Stephanie sez, "Somtow Sucharitkul, a notable director, was informed that posting footage of himself, conducting Strauss' Radetzky March was a violation of Harry Fox's supposed copyright on that piece. That 164-year-old piece: 'Perhaps HFA controls the rights to a modern arrangement of this piece, such as a school band version or something, but this is no modern adaptation. It's the original, and Johann Strauss Sr's copyright expired a century ago. Do let me know if I can be of assistance (for instance, I could perhaps get the Austrian Embassy to produce a copy of Strauss's death certificate?)'"
Somtow is also a notable sf writer, who's written under both SP Somtow and Somtow Sucharitkul. Met him once at a Worldcon. Nice guy. Good writer. Talented polymath. World-class snarker!
Carole McNutt caught this fantastic film of sea lions having an absolute BALL. For over an hour we all just marveled at these playful, beautiful, incredible animals. It was one of the most amazing experiences I've ever had.
Our pal Tim Biskup just launched his first Kickstarter project: a double vinyl LP re-issue of a 1989 cassette by his band, Big Butter.
Tim Biskup is an artist. You might know his work. If not, Click here to check out his website. He's well known as a painter, sculptor and designer, but he's also a musician. He and his brother, Mike Biskup started a band called Big Butter way back in 1986. Over the last 25+ years they've made a bunch of records and played a lot of shows. They're a very strange band, as you might imagine. One of their favorite and most obscure recordings, BRAINSLED, was released as a cassette in 1989, but was never released on vinyl. It's been a favorite of Big Butter fans since it came out. One guy got it stuck in his car stereo for 6 years and he didn't even care. He just drove around listening to it. It's that good!Brainsled 2xLP by Big Butter
Here's the audio from Disney's classic "Story and Song from the Haunted Mansion," narrated by Thurl Ravenscroft, starring a young -- Andy Griffith show era -- Ronnie Howard. I had this in the original Disneyland Little Long Playing Record edition, and played it to death, as you might expect.
Metafilter's Hippybear has included links to lots of supplementary material in a MeFi post, too.
There's also a beautiful CD reissue from Disney, with excellent liner notes and additional data-tracks with the visuals from the original Little Long-Playing Record.
USA Today's Bryan Mansfield has written before about music that became more meaningful to him during his treatment for colon cancer. One of the songs that really stood out for him was Delta Rae's "Dance in the Graveyards." The North Carolina folk-rock ensemble just released a video for that song, and it's really great. Bryan writes:
The macabre but ultimately touching and lovely clip offers a twist on typical Halloween fare. Dressed in Day of the Dead costumes, the members of the group -- which also consists of singer Elizabeth Hopkins, percussionist Mike McKee and bassist Grant Emerson -- approach a cemetery and call forth the loved ones of those buried there. Ian Holljes, who wrote the song, says that it was inspired by the deaths of a close friend and a mentor. "These people were wonderful parts of my life," says Holljes, who donned the top hat, dark garb and cane of Baron Samedi, a voodoo spirit of death and healing, for the clip. "For me, they're not resting in peace. They remain vivid, important influences in my life. They still move me, and, in so many ways, I'm still dancing with their spirits and the memories they left behind.The song appears on the group's album, Carry the Fire, which came out in June.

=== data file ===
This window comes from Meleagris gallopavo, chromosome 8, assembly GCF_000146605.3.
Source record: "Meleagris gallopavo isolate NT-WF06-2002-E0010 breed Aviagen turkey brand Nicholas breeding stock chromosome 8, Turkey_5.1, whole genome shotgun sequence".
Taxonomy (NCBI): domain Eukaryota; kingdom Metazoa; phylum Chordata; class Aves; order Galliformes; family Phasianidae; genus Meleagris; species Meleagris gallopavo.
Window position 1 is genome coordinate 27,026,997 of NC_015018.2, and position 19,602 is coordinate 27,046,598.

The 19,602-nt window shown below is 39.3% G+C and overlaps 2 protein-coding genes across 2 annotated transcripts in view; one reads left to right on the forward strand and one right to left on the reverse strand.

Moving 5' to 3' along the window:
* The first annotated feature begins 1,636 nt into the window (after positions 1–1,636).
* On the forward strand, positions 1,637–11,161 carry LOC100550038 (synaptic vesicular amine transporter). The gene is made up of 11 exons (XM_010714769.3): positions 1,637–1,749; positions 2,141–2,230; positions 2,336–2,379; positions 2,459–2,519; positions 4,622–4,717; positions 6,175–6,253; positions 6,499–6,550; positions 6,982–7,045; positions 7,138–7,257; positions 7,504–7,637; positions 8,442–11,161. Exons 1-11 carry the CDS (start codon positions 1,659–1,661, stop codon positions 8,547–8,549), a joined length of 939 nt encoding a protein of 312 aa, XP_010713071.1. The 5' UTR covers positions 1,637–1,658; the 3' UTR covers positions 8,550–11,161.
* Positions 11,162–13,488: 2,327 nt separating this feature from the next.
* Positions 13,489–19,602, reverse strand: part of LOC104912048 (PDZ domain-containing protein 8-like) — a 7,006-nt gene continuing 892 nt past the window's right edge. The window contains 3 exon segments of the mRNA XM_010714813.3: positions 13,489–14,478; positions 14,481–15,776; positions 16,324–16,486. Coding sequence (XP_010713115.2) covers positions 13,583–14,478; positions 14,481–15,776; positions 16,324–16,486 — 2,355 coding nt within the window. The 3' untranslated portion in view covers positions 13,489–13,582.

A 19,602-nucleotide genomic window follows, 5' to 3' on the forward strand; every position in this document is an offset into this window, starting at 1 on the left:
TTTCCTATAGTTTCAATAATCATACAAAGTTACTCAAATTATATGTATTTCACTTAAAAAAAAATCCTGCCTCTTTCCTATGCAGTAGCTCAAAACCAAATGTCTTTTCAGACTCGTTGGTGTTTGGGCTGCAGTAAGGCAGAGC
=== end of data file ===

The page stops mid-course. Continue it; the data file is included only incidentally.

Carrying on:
As you might guess from my many posts about artist Jim Woodring, I'm beside myself with excitement about his upcoming 300-page collection of sketchbook drawings, Problematic: Sketchbook Drawings 2004-2012 [UPDATE: The original video went kaput. In its stead I've posted a video of Jim sketching for a fan.]
If you are one of the fortunate thousands who enjoy untangling the enigmatic images that fill Jim Woodring’s comics and drawings, Problematic is just the book for you to put under your pillow and dream on. Woodring is a devotee of the pocket-sized Moleskine sketchbook and has filled at least one per month since 2004. Quick concept sketches, figure studies, self-challenges, finished drawings, revenge portraits and caricatures, scene tryouts... everything goes into these idea batteries. Problematic provides the adventurous viewer with a bounty of unfiltered, hand-captured glimpses of life by an artist that Publishers Weekly called, “a modern master of hallucinatory cartoon fables.” Lots of this material re-emerges in the form of pictures and storylines, but much of it is just too baffling to be harnessed for any practical use. Of course, these untamable notions are the best and most interesting ones; and there are plenty of them here in the 300-page brick of Problematic. Problematic is a rollicking amalgam of reportage (i.e. the man who blew his arm off), speculative anatomy, fancy women, make-a-face games, picture-puzzles, gags, riffs and burlesques. Catalog and exhibition simultaneously, Problematic is your best bet for a brief, energizing stroll in a distinctively enjoyable neighborhood.